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Re: Getting Off the Patch
From: Pete Herzog <lists () isecom org>
Date: Mon, 17 Jan 2011 16:12:42 +0100

Zach,

On 1/14/2011 9:31 PM, Zach C wrote:
Pete, let's say one of the assets I want to protect is the code for my site running on the web server. Now, let's say 
my web server has a serious bug that allows a given attacker to read the raw contents (i.e. code) of *any* file the 
web server has access to. In this circumstance, the web server still must be able to interact with these assets by 
reading and subsequently executing them for continued operations, but it is this very same vector that is being 
exploited by the attacker. Are there any controls, besides patching, that can be applied here without inhibiting 
current operations in any way? (Switching web servers not being an option for various reasons, even though that's 
where I would go first).

I think the question calls for some more information for which I have 
to make many assumptions. The OSSTMM 3 categorized 10 op controls and 
they should be applied to each interactive point for each vector in 
places where thee is no trust. This is especially true of an 
Internet-based service where connections can come from anywhere.

One of the main reasons we published the research we did in the OSSTMM 
is because it makes very clear there is a gap in solutions to cover 
various op controls in elegant and meaningful ways. We do hope that 
the markets can fill these gaps for various systems and especially 
make them easy to apply and configure for the general public.

Your question is a good one and it's a direction we're looking to 
cover with the Applied OSSTMM for Web Apps project. Hopefully, now 
that we have the basis of our research, we can expand it into 
specific, practical scenarios.

Now without writing a how-to manual as an answer, one I don't have 
time for, I will cover these points:

There are 3 main vectors here that require controls to protect against 
your proposed scenario. The op controls that we would put in place 
will not just exist to protect against this one bug but against many 
bugs known and unknown. Mostly, when creating a web service, these are 
the types of controls you want applied from the start and not just 
when the problem appears. I also want to make clear that these 
controls are just for solving this problem and in no way institutes a 
complete array of controls for any web service environment. You would 
not do all this for one problem. However if this was done in advance, 
this bug would not be a problem and you would not need to race to 
patch it before bad things happen.

Also, before any detractors care to take this apart piece by piece,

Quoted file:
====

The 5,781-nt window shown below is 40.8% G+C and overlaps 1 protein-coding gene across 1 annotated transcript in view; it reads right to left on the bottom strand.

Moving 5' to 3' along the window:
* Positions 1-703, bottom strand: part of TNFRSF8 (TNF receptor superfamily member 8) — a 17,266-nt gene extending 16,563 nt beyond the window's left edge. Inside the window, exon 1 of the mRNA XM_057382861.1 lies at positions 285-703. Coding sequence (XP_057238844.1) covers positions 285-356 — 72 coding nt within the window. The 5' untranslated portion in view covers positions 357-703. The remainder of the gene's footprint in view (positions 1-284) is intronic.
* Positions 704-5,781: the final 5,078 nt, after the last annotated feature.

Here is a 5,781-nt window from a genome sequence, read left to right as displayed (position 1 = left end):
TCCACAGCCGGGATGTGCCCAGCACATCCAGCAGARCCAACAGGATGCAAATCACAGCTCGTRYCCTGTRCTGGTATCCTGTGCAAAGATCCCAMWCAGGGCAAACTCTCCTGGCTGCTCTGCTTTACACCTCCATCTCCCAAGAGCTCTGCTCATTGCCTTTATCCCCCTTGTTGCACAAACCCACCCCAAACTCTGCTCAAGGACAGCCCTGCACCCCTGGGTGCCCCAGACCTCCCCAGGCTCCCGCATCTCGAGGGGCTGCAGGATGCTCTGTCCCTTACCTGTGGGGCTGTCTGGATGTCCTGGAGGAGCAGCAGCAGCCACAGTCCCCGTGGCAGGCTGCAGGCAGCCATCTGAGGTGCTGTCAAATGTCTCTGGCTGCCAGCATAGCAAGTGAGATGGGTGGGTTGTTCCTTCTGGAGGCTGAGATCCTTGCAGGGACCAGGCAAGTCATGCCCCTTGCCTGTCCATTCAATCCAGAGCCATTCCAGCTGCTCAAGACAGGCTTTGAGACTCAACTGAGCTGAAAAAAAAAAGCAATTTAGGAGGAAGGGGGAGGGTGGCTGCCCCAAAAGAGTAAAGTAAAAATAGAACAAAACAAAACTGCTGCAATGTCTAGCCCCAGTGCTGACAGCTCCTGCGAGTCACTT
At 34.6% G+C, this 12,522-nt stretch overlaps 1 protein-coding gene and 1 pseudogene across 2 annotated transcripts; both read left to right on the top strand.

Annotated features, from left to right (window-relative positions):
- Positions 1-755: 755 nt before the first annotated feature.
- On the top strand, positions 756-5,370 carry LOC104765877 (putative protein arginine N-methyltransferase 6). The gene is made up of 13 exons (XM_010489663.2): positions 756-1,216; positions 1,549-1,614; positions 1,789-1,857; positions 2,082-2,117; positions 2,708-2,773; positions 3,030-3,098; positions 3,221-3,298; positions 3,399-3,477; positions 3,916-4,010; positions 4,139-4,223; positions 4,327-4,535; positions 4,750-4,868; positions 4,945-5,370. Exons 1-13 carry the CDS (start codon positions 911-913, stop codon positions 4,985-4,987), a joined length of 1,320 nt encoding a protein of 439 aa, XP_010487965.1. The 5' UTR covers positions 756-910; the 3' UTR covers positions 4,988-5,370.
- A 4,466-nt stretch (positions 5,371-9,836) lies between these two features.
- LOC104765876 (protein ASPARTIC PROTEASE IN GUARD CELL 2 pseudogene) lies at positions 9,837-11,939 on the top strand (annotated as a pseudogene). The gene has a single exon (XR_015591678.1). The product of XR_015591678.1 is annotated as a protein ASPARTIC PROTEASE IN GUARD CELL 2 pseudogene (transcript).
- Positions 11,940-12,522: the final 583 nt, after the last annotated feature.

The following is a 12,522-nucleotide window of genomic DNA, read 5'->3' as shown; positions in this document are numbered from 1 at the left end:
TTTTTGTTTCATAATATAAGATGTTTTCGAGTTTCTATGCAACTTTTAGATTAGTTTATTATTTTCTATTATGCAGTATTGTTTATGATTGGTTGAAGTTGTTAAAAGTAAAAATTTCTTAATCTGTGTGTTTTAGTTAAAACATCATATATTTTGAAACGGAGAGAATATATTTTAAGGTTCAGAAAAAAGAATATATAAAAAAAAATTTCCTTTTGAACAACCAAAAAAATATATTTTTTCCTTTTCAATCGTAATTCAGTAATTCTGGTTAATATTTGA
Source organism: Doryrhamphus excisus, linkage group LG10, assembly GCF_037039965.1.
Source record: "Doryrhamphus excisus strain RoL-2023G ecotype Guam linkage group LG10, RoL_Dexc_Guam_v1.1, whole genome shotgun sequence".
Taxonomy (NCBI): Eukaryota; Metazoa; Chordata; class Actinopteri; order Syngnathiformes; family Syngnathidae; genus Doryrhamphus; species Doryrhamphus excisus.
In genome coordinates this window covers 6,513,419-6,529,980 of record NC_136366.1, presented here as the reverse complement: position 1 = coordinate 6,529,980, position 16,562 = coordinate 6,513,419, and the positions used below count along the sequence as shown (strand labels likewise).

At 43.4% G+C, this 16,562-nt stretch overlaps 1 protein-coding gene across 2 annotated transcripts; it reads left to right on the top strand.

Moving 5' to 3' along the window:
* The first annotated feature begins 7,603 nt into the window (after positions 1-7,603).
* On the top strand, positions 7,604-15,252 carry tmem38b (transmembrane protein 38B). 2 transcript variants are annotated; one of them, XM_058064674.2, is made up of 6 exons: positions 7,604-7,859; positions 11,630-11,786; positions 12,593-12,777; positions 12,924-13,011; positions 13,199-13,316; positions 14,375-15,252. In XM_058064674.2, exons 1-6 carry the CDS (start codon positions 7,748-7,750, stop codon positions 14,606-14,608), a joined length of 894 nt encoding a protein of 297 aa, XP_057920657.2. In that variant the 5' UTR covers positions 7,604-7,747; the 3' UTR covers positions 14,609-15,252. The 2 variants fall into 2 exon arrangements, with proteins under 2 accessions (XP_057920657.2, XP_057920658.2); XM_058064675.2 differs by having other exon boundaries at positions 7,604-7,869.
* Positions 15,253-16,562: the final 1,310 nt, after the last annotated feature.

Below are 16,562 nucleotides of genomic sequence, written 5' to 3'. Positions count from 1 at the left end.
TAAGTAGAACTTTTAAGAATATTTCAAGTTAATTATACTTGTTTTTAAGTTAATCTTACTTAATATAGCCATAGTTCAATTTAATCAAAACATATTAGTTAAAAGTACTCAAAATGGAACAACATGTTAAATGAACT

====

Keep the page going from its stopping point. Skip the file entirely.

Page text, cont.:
please remember I'm clearly saying these solutions may not work for 
all cases and in this short time, I'm not being thorough. However, I 
hope that it's enough to get you to understand how the OSSTMM breaks 
these operations down so you can think along these lines too and help 
find other and better solutions for the same problem.

Internet to Server: here we want to control the possibility and 
severity of an attack

+ Authentication: a white-list ingress and egress filtering on packet 
types and web service requests. In this case, NOT from the web service 
itself.

+ Confidentiality: SSL over HTTP will prevent cache poisoning and some 
attacks against communication in transit.

+ Privacy: the white-list authentication mechanism will have the 
benefit of allowing you to keep information about your service from 
being fingerprinted.

+ Subjugation: once again, provided by the white-list to force users 
to use these controls upon connection.


Server OS: here we want to limit the damage that can be done should 
the attack be applied.

+ Authentication: where possible create proper discretion between the 
privileges of the web service and the files it may access. Remove 
files and code you would not want seen or executed if possible. 
Specifically allow only certain files to be executed by the web 
service and assure they are designated as execute only by the web 
service.

+ Privacy: remove or change default directories and file names where 
possible.

+ Integrity: a means for maintaining the static files remain static. 
Changes will be refused or undone immediately from a read-only source.

+ Alarm: immediate notification from the web service should any 
request outside the white-list be requested on the server itself.

+ Subjugation: least privileges designation.


Server to DMZ: here we want to prevent the attack from affecting other 
servers

+ Authentication: Make sure that servers are configured not to be able 
to directly be accessed by other servers in the network. White-list 
administrative access if needed. Also a white-list egress filtering on 
packet types. In this case, NOT from the server itself.

+ Subjugation: once again, provided by the white-list to force users 
to use these controls upon connection.


Again, while this is not the most exhaustive or creative list, it's a 
way that controls can be considered and applied to a web service to 
prevent certain bugs from being exploitable. My goal here is to help 
you think in this type of structured, methodical approach to improve 
security.

Sincerely,
-pete.

-- 
Pete Herzog - Managing Director - pete () isecom org
ISECOM - Institute for Security and Open Methodologies
www.isecom.org - www.osstmm.org
www.hackerhighschool.org - www.badpeopleproject.org

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